What is important in a blog footer design?

I had an inspiration for a WordPress theme. And as I thought about the custom homepage, translating it into a wireframe, I began to think. What’s so important about the blog theme’s footer?

My search for an answer wasn’t very accurate. All I got were inspirational blog footer designs which highlighted the end of the posts and not the general footer itself. I was looking for the purpose of a general blog footer. What type of content belongs in it?

google screenshot

From Google

The closest and only answer which I got was 1 article titled; 3 Things to Remember When Designing a Blog Footer. And in the article, the author’s tips were:

  1. Attention decreases from top to bottom
  2. Your footer is not a navigation bar
  3. Keep it interesting

Close, but still didn’t answer the purpose of the blog footer.

From Twitter

I got responses from friends saying:

@kamigoroshi: My theory is that they aren’t important hence there are placed at the footer. The reader would have to scroll far down to view it.

@aio193: since ur user made it all the way there, make it worth while 🙂

@parasquid: it’s your final chance for a call to action. pique the interest enough to keep him in the site = more chances to get user action.

My friend; parasquid (Tristan), did make a point. It’s really the last chance for you to get an action from your visitor since they visited your blog and took the effort to scroll all the way down.

However, this isn’t a website but a blog. When you imagine the default blog template, what would it display?

  • Most recent entries
  • Most recent comments
  • Introduction to the blog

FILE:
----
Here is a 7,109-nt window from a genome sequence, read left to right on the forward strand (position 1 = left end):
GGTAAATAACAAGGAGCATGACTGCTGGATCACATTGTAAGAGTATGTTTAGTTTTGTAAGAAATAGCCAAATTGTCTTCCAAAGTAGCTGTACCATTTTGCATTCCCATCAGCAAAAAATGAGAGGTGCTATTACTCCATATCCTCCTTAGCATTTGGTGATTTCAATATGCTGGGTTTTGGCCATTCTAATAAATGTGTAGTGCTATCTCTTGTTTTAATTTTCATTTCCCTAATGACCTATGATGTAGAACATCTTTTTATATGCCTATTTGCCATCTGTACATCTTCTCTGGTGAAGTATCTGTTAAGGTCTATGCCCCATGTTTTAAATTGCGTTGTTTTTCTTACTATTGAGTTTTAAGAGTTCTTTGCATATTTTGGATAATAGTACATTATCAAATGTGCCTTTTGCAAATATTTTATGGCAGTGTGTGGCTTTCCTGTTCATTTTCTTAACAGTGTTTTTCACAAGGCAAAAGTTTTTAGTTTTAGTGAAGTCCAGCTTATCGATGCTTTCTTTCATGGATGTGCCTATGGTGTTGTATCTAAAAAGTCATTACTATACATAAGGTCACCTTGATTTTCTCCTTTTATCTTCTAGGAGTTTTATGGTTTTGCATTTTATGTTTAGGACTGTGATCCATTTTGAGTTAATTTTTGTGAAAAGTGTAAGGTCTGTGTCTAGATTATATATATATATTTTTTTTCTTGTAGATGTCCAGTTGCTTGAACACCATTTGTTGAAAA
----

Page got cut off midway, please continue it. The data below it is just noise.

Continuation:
• Archives (Categories, tags, monthly and more)
  • Search
  • Links
  • Advertisements

These are the basic content you’d find in a standard blog. Note, I’ve defined standard blogs to include ads. But let’s say I give you this scenario.

You’ll have  search portion at the top and your main navigation would have a category dropdown menu, including the RSS subscription. The recent posts will be displayed in a catalog style with a reserved space for 1 advertisement with an approximate size of 300 x 250. The bottom of the catalog would have a pagination for you to cycle through your posts.

Now, what other relevant or important information would you include into your footer?

And to make you think a little harder, here are my arguments of some ideas:

Archives/tags

Why would I need to display a monthly archive or tags, when the user may already find it via categories or search?

Recent comments

Why would I be interested to know who commented on a post if I wasn’t interested in the post written?

Recent posts

Why would I read this if it’s the same information displayed already?

Pages

Why would I create a repeated navigation of the top menu, if my custom homepage already displays a lot of posts thanks to its catalog view?

Contact details

Why again repeat this information when it’s easily accessible from the top menu?

Sharing tools

Why would I share a blog which I’ve not read any articles yet?

Twitter

Do my users really care to know, I’m in the 4th cubicle in the toilet of some shopping mall?

Even when I wireframe, I’m constantly questioning the existence or requirements as I tend to draw them out. I keep asking questions for its purpose and how would it benefit my user on the website or in the case, the blog.

As I thought about the examples I’ve seen, the tips written and what Tristan said, I’m considering only the items listed below which is important for a blog footer.